High Key Finance: Thomson Reuters Eikon Tokyo Street Campaign

Thomson Reuters Eiko street campaign, TokyoOut to today to take some shots of our Thomson Reuters street team in action at Tokyo station. We’re promoting the new Eikon financial product with chances to win a seat on the eco-friendly new vehicle that will vie for the land speed record in reaching the South Pole in December. And one iPad

But, wow, the weather really changed since the last week. And it is so noticeable in the hurry-up fashion of people right now—as if they are trying to race the weather to wherever it is they’re going. All wrapped up in their almost-winter coats and tugging on their collars. I almost expect them to start blowing on their hands for warmth. Though I have to admit: my dual layer of tee and flannel shirt had me huddling myself for some warmth as the sun went down. It’s easy to see why Thomson Reuters should be leading with the iPad prize—and not a trip to the South Pole at this stage (though the street team in Moscow may be a little, “Meh…”, about it all).

One thing that strikes me about this campaign is the fact that out of all of the various markets it’s being conducted  in– London, Moscow, New York, Paris, Toronto, Hong Kong, Singapore and others—the visuals of Japanese kanji against the simple English white board asking stating “More” and “Less” are quite striking. Even if you can’t understand them. The Thomson Reuters Eikon campaign only has the plain Jane English ones online, though. Too bad.

Today was quite dark. I didn’t catch up with the team until almost 4 pm (and on a national holiday). And it was coldish. So I love this picture, taken as is, no PS BS:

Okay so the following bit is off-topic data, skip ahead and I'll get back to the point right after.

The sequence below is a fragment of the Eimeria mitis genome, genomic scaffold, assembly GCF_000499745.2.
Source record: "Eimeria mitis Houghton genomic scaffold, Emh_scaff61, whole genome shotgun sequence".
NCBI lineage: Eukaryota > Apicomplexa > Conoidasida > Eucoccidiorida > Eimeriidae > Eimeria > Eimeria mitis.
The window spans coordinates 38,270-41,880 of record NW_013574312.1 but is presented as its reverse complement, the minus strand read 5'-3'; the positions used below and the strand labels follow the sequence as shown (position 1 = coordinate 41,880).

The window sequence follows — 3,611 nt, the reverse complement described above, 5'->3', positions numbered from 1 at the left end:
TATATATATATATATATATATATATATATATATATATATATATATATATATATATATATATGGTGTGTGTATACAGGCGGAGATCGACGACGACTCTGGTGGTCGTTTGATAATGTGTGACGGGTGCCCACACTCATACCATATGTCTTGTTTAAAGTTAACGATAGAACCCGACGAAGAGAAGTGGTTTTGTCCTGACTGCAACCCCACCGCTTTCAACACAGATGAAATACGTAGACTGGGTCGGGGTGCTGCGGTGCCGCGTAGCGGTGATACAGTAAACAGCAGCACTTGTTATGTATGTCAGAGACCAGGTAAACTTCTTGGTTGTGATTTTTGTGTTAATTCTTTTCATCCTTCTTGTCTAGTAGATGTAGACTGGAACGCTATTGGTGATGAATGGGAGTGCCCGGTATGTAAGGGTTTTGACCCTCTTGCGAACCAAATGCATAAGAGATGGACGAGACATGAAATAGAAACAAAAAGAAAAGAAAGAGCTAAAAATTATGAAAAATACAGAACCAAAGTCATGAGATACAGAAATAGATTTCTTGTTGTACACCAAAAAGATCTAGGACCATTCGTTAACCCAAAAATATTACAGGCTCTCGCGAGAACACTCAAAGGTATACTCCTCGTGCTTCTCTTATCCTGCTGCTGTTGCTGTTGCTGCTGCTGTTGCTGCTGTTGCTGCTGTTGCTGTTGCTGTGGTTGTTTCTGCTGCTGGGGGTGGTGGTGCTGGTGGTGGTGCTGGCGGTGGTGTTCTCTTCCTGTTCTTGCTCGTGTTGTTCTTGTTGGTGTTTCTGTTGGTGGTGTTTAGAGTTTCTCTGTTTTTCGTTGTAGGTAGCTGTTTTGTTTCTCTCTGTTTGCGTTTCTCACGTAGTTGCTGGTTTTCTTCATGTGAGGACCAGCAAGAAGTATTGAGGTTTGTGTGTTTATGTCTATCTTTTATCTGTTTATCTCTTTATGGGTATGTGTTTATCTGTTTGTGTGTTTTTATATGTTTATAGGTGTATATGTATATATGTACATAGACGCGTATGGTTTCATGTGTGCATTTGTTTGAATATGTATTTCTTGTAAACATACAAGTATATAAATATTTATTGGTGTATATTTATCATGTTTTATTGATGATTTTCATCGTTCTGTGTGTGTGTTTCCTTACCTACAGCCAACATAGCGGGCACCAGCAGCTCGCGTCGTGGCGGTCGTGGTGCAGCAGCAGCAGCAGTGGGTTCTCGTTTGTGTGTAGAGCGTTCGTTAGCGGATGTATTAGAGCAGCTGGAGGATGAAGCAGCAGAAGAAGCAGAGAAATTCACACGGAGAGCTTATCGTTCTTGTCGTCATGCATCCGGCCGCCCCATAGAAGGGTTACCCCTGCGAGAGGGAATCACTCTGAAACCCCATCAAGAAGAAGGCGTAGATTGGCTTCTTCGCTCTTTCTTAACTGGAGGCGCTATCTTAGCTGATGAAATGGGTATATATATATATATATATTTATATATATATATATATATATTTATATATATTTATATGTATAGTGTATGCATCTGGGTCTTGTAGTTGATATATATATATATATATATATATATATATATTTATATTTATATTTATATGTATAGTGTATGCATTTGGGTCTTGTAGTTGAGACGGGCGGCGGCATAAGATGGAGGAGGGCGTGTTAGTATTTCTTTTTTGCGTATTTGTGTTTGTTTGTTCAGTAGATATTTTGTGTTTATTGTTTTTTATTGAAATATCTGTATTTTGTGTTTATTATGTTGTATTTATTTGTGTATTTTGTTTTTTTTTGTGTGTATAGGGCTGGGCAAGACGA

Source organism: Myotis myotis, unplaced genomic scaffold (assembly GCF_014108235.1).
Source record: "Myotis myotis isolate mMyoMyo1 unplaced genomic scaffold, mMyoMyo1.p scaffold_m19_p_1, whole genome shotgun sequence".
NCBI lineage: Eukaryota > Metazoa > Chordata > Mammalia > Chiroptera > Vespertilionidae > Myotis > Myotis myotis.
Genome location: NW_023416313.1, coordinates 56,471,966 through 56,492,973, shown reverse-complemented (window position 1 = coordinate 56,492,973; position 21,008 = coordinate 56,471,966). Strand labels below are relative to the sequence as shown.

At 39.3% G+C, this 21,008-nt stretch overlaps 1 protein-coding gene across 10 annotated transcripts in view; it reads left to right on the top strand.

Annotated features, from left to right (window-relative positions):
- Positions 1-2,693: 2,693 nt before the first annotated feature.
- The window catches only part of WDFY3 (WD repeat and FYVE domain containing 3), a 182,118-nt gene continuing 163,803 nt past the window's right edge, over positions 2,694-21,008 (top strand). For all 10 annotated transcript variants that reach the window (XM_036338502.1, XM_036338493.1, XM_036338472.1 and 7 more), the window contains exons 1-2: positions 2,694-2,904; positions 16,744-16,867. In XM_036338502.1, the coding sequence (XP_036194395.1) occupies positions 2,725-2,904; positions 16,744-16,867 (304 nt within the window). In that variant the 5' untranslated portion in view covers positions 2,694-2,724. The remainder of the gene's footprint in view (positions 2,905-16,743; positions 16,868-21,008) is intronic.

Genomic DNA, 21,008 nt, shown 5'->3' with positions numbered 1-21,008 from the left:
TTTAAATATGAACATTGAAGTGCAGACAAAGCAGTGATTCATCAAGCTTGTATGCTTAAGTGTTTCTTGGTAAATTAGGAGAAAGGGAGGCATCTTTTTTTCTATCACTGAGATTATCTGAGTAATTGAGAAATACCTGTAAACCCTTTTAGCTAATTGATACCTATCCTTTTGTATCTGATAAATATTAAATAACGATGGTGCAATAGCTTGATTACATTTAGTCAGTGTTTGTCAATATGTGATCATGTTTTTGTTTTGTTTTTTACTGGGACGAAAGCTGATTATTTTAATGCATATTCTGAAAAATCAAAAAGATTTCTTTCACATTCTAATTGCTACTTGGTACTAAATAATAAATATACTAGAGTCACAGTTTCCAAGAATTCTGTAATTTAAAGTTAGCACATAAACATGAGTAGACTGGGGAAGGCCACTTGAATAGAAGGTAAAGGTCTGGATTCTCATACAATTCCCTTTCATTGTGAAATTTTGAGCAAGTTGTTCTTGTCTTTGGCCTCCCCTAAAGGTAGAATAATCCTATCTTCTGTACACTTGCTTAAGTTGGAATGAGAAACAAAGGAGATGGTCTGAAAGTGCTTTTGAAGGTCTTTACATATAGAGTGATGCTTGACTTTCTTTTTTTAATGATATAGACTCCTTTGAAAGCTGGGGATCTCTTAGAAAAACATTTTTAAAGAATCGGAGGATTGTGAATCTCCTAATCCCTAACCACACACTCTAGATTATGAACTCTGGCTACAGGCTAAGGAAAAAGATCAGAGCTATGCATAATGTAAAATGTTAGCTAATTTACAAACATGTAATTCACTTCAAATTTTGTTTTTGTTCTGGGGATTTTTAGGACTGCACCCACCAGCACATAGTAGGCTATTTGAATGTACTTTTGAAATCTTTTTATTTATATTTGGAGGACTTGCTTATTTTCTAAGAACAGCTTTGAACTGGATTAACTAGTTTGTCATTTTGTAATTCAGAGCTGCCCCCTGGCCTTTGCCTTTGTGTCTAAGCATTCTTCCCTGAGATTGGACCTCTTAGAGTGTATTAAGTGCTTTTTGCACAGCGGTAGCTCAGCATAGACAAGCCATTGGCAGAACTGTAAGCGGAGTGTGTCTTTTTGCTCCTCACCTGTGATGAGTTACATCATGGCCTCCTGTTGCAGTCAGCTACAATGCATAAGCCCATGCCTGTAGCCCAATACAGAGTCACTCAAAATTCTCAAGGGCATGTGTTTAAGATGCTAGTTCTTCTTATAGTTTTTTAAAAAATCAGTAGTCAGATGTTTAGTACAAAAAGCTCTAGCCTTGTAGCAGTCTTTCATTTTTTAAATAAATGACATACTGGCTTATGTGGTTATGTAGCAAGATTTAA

Big smile, less tax

Big smile, less tax

I like the natural high key nature of the shot taken in the afternoon on a dark day. High key photos always convey a mood of optimism and happiness (which is why they are used so much in toothpaste ads and home deco marketing). Lots of exposure, very little contrast, and the grin on his face are all you really need (if I were a Photoshopist, I suppose I might take out the black bike wheel, but I kid of like it). The security guards in the background just give it a little something extra.

To set up high key photos usually requires a lot of lighting equipment and reflectors and the skill not to overdo it. It’s good to get a shot like this every once and a while with no setup involved. Uplifting. A high hey on a low key day.

Turns out, his message was pretty pedestrian:

For those who don’t know the kanji, by the way, it says “Less ?? (zeikin),” or “tax.”

Less tax

Less tax

At this point, I wanted to get some video to post with my iPhone 4, but he finished up and took off in a dead sprint through the crowd and across the street to the big Mizuho bank and I wondered if I had not only scared him from really expressing himself about “the future of finance” (as much as one can…) and showing his face, but also from sticking around. Guess I’ll never know.

Unless he wins.


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